The accelerating demise of diesel, long used by automakers to increase fuel efficiency, is undermining their plans to meet the European Union's looming carbon dioxide (CO2) targets and avoid large annual fines.
Executives gathered at the Geneva motor show are grappling with unpleasant options: redesigning existing vehicles at a high cost, restricting sales of some profitable models; or risk hundreds of millions of euros in fines.
Reuters Newsagency reports that others are clinging to the hope that the image of the last 6 diesels can still be rehabilitated and their fortunes restored.
"I'm concerned," Volkswagen CEO Matthias Mueller said in a Reuters Television interview.
"But our job is to solve these problems," he said. "I am firmly convinced that diesel will see a resurgence."
Yet a new wave of bad headlines and the growing prospect of outright bans on diesel vehicles are already sending their sales into a steeper nosedive.
While diesel engines produce more toxic nitrogen oxides (NOx) and particulates than gasoline engines, their efficiency has been critical in reducing greenhouse gases.
As consumers avoid diesel engines, more automakers are on track to lose the EU's tougher CO2 targets that will take effect in 2020-21.
Some industry insiders predict that automakers will be forced to control sales of larger models by increasing prices to avoid exceeding the EU's CO2 target of 95 grams per kilometer.
Ford is reviewing its European lineup in light of the diesel crash and is likely to "restrict the sale of some vehicles that push us over the top," said a company source.
Steven Armstrong, the automaker's head of European operations, played down that prospect.
"We don't have to rethink the model lineup," he said.
"Of course we will have to adjust the powertrain volume per vehicle, but it is not going to be a fundamental change for us."
VW brand sales chief Juergen Stackmann told Reuters his business should consider price increases for larger models and / or restrict sales.
“We are required to meet the EU targets, which necessary steps will be clear in 1-1.5 years.
"A significantly smaller mix of diesel engines is not helpful," he said.
Initially sparked by VW's 2015 emissions testing cheat scandal and subsequent studies exposing actual levels of NOx emissions, diesel's slide has deepened rather than stabilized, as Mr Mueller and others expected.
Diesel car sales fell eight percent in Europe last year, reducing its market share to 44 percent from a peak of 55 percent in 2011.
Partly as a result, average CO2 emissions increased in Europe in 2017 for the first time in a decade, according to JATO Dynamics researchers.
That was before the latest public relations setbacks, in which VW admitted to using monkeys and humans to test exhaust fumes, and a court ruled that German cities could ban older diesel cars, joining Paris, London and a series of other urban centers that promised to get them off the road.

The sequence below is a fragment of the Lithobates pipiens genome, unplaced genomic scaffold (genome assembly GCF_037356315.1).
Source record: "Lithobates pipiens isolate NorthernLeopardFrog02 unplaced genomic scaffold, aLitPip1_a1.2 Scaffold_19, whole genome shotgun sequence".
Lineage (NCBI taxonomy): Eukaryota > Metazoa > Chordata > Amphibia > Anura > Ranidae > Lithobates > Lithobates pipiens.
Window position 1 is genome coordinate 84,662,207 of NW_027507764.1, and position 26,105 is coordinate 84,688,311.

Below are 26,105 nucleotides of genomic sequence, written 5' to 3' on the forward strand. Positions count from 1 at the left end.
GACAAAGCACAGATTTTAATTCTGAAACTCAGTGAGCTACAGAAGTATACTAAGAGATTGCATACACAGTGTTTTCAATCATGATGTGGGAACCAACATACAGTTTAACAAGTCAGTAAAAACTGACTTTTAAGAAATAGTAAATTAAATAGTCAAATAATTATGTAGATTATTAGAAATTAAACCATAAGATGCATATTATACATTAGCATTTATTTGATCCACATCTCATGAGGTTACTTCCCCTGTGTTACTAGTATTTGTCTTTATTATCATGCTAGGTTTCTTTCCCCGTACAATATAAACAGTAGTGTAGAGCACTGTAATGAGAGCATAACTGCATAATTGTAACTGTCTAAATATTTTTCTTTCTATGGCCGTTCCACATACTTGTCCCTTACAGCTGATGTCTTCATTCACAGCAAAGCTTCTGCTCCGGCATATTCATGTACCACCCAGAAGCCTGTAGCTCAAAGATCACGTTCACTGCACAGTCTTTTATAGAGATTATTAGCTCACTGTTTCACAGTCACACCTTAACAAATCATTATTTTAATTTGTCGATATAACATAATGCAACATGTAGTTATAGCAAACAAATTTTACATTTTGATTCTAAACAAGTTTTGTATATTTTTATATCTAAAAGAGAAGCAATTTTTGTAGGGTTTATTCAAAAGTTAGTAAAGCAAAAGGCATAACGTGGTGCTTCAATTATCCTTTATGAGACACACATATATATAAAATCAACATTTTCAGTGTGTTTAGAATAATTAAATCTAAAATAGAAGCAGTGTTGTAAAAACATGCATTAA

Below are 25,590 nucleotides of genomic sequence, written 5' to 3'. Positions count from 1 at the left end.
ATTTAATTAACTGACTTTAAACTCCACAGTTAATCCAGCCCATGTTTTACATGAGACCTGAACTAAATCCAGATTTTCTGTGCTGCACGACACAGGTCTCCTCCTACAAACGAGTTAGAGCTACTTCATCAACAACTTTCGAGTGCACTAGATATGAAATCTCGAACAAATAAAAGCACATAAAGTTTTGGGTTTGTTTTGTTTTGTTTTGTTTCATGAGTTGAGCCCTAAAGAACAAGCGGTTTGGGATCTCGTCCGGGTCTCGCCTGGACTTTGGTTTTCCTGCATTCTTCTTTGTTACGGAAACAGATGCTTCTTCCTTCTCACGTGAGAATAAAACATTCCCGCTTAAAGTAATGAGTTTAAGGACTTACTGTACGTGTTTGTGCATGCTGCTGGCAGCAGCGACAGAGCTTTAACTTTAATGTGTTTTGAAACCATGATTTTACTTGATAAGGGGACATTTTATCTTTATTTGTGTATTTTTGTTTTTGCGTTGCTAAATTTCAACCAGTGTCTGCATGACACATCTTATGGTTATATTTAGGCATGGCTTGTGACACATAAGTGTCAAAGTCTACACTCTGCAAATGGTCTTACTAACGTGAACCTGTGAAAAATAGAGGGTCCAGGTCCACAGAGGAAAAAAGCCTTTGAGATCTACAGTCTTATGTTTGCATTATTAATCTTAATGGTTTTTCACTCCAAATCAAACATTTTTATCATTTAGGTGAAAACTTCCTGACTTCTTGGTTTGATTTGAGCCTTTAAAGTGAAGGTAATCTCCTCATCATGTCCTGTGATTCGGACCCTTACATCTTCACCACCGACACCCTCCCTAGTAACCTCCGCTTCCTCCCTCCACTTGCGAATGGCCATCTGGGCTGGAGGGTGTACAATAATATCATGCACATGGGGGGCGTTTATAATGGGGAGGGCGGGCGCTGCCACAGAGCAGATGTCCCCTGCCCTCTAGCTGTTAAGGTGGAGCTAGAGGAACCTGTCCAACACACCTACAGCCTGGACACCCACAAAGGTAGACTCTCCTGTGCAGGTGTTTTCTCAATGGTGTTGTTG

Diesel sales fell another 19 percent in Germany last month, and a surprising 24 percent in Britain, amid concerns that declining second-hand values would give way to collapse.
French automakers, who have relied heavily on diesel engines to meet CO2 targets, are now scrambling for alternatives.
Renault has stepped up development of a low-cost hybrid known as the “Locobox,” but the powertrain won't even start running until 2021.
PSA Group CEO Carlos Tavares insisted that last week the Peugeot maker stayed on the right track.
In a newspaper interview on the same day, however, he urged governments to suspend sanctions for non-compliance until electric vehicle charging networks are better developed.
Tavares said he would seek support for his demands from the European auto industry lobby group ACEA, which he currently chairs.
The 48-volt fuel-saving hybrids rushing into Peugeot, Citroen, and the newly acquired Opel lines won't arrive before 2022 under current plans.
"It's not just at PSA that it's happening too late, it's happening too late everywhere," said Philippe Houchois, an automotive analyst at London-based investment bank Jefferies.
"The cost of CO2 compliance is one of the potential triggers for the next auto recession," Houchois said.
"Manufacturers will have to raise prices on the largest gasoline cars to meet their emissions targets, and that is going to affect sales overall."
As early as last October, the investment research house MSCI warned that "all automakers, apart from Toyota, run the risk of not meeting regulatory targets for fleet emissions by 2021."
The Japanese automaker is ditching diesels from its European fleet as it benefits from two decades of dominance in gasoline-electric hybrids.
German premium automakers also have better resources to absorb shock, boosting sales of plug-in hybrids already in their wallets or pipelines, while rushing 48-volt technology to curb emissions in existing model lineups, including the Two-year-old Mercedes. Class e
But the strategy of relying on expensive add-ons to meet CO2 has limits, as well as profitability risks.
BMW admits that it is already having success in the hybrid version of its X5 SUV, priced at € 600 below the diesel version at € 72,500, despite its higher cost.
"The profitability of plug-in hybrids is lower than that of cars with pure combustion engines," said a company spokesman.
"If everyone wants to sell a lot of electrified vehicles, prices are going to crash," said an engineer from PSA Group.
"And since it is a market that is no longer profitable, people are going to lose their shirts."
By David Twomey
Original article (in English)